This condition is another autosomal dominant cause of primary lymphoedema. However, the lymphoedema usually presents in late childhood or puberty. The age of onset and severity of the swelling varies even within families. The swelling is usually associated with the presence of extra eyelashes on the inner side of the eyelids.
Although the swelling presents later, it is still due to an underlying abnormality of the lymphatic channels. Lymph scans in affected individuals have shown that there are a normal or excess number of lymphatic channels with delayed uptake of lymph in the inguinal lymph nodes, suggesting an abnormality in the function of the lymphatic channels. The mechanism is still unknown. This condition is sometimes associated with other congenital abnormalities. About one third of affected individuals have drooping of the eyelid (ptosis) which occasionally requires surgical correction. There is a slightly increased risk of heart disease at birth (8%). This is not usually severe, but may require surgical repair. A few affected individuals also have a cleft palate (3%).
The gene for this condition has been identified; it is a very small gene called FOXC2. It clearly has a role in the development of the lymphatics and eye, but very little is understood about its function.
Risk of Inheriting
The risk of inheriting lymphoedema for those types where the gene is known and in which a family history exists, is approximately 50%, i.e. 1 in every 2 births. There are, of course, many other causes of primary lymphoedema.Many of these may be genetic but not inherited. Often the underlying cause is not known. The baby is at an increased risk of inheriting the lymphoedema if any of the following are present:
How Can You Tell
If the Baby is Affected
Ultrasound examinations performed during the pregnancy may pick up oedema in a foot or around the back of the neck, both signs that the child may be affected. In the majority of cases, no abnormalities will be observed, and it may only be after birth or sometime later in life that the lymphoedema becomes obvious. In the future it may be possible to test the baby for the offending gene during the pregnancy, but this is not possible at present.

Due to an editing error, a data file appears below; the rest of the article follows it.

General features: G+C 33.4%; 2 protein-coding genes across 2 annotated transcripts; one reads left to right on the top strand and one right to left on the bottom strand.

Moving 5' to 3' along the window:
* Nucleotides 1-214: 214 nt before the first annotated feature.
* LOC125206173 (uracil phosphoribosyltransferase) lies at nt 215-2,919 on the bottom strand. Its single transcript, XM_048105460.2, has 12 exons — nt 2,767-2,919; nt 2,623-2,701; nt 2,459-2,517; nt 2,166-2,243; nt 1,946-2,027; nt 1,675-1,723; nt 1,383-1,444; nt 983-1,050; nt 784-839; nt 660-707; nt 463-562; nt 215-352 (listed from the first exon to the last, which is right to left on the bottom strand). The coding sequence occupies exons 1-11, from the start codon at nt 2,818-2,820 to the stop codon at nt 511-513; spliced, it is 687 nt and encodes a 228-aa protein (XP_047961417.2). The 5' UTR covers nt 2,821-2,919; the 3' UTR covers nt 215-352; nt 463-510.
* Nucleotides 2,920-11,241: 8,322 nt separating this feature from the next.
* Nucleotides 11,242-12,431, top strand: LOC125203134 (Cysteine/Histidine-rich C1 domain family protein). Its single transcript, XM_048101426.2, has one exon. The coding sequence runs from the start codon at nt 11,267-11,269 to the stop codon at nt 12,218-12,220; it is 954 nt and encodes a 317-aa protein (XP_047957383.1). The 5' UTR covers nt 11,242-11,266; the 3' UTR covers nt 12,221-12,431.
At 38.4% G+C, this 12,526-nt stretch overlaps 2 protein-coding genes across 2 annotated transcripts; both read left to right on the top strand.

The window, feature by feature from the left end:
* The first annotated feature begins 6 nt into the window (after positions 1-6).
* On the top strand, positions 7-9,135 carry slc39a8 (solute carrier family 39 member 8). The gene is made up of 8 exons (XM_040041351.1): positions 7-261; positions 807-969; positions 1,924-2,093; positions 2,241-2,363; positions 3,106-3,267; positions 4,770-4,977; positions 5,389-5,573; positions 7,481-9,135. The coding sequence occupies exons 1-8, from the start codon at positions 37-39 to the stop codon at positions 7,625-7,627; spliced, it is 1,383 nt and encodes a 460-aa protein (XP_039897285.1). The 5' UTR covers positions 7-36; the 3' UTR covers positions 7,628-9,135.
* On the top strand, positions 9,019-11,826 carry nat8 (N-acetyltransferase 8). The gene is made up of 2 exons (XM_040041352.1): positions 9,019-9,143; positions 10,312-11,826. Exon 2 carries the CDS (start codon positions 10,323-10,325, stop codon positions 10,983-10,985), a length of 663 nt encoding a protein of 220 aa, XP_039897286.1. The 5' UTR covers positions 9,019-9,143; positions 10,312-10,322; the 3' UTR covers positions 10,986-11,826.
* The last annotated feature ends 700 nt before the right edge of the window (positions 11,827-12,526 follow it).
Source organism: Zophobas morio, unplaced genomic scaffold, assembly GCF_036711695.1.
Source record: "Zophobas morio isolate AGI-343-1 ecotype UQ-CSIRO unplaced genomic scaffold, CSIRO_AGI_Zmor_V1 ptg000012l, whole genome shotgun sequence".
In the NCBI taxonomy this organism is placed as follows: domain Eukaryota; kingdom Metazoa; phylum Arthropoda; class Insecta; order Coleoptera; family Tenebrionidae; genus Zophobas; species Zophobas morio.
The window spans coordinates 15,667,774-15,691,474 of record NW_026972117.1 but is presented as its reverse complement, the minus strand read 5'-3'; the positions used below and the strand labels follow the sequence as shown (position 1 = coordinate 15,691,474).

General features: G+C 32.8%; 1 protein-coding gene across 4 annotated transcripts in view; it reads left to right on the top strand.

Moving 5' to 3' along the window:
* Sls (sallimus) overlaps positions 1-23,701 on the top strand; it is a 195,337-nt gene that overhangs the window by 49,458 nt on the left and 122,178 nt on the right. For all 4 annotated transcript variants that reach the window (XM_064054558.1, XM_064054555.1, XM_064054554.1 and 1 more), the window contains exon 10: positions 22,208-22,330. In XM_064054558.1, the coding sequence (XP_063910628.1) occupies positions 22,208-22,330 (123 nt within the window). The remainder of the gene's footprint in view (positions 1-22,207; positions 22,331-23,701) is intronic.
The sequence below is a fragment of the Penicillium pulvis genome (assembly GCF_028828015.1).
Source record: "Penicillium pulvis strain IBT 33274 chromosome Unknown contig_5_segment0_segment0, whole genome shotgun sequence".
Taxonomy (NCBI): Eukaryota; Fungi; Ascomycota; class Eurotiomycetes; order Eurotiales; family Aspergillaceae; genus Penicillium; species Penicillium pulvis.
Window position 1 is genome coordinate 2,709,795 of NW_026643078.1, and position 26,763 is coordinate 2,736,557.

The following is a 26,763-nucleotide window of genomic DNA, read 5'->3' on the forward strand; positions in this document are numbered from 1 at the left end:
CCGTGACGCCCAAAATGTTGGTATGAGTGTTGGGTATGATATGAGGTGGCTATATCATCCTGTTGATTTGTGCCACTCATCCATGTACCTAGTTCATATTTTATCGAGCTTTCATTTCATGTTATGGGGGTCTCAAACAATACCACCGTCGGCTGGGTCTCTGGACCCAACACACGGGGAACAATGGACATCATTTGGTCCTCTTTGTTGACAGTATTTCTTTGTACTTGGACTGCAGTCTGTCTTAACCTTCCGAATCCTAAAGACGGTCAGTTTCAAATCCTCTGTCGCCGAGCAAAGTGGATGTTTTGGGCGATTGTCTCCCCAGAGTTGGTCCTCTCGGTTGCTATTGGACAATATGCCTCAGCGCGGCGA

In the years to come, we hope it will be possible to correct the faulty gene before the baby is born so that the lymphoedema can be reversed. This has been achieved in animals, but not yet in humans. Insertion of the normal gene instead of the faulty one is called gene therapy. It may be possible to do this in adults already affected by lymphoedema. There is hope!
Pregnancy may trigger or exacerbate lipoedema and worsen the lymphoedema component of lipoedema.
Lipoedema is a condition that results in swelling of the hips, thighs or legs in females. Fluid does contribute to the swelling, but the main component is fat, but in a way different from obesity. In addition to swelling, which gives rise to a 'bottom heavy' or 'chunky, shapeless legs' appearance, symptoms of tissue tenderness and easy bruising are commonplace. Lipoedema tends to develop or deteriorate at times of hormonal change, e.g. puberty, pregnancy and menopause. The condition may not be apparent during the pregnancy because of all the other changes that take place. Following the pregnancy, however, weight loss may prove difficult from the lower half of the body (bottom, thighs and legs). Dieting tends to result in fat loss from face, neck and chest, but not the legs. Treatment is difficult, but a vigorous exercise regimen and healthy eating are recommended. The fluid component of lipoedema appears to be related to poor lymph drainage from the areas of fat deposition. As the fluid increases, so more noticeable oedema develops, particularly in the feet. This is called lipoedemalymphoedema syndrome (lipolymphoedema). Pregnancy may therefore trigger or exacerbate lipoedema.
In summary, in female patients with lymphoedema, pregnancy may create additional concerns with regard to adverse effects on the swelling and the fear of passing on the condition to any offspring. In most cases these concerns are unfounded. Any increase in swelling can usually be managed satisfactorily with the help of a lymphoedema therapist, with a full return to normal once the baby is born. In many individuals the lymphoedema will not change. In the event of a child inheriting lymphoedema, it does not follow that their condition will be the same or worse than that of the parent. The recent upsurge in our knowledge of the genes and proteins involved in lymphatic growth
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Lymphedema and Pregnancy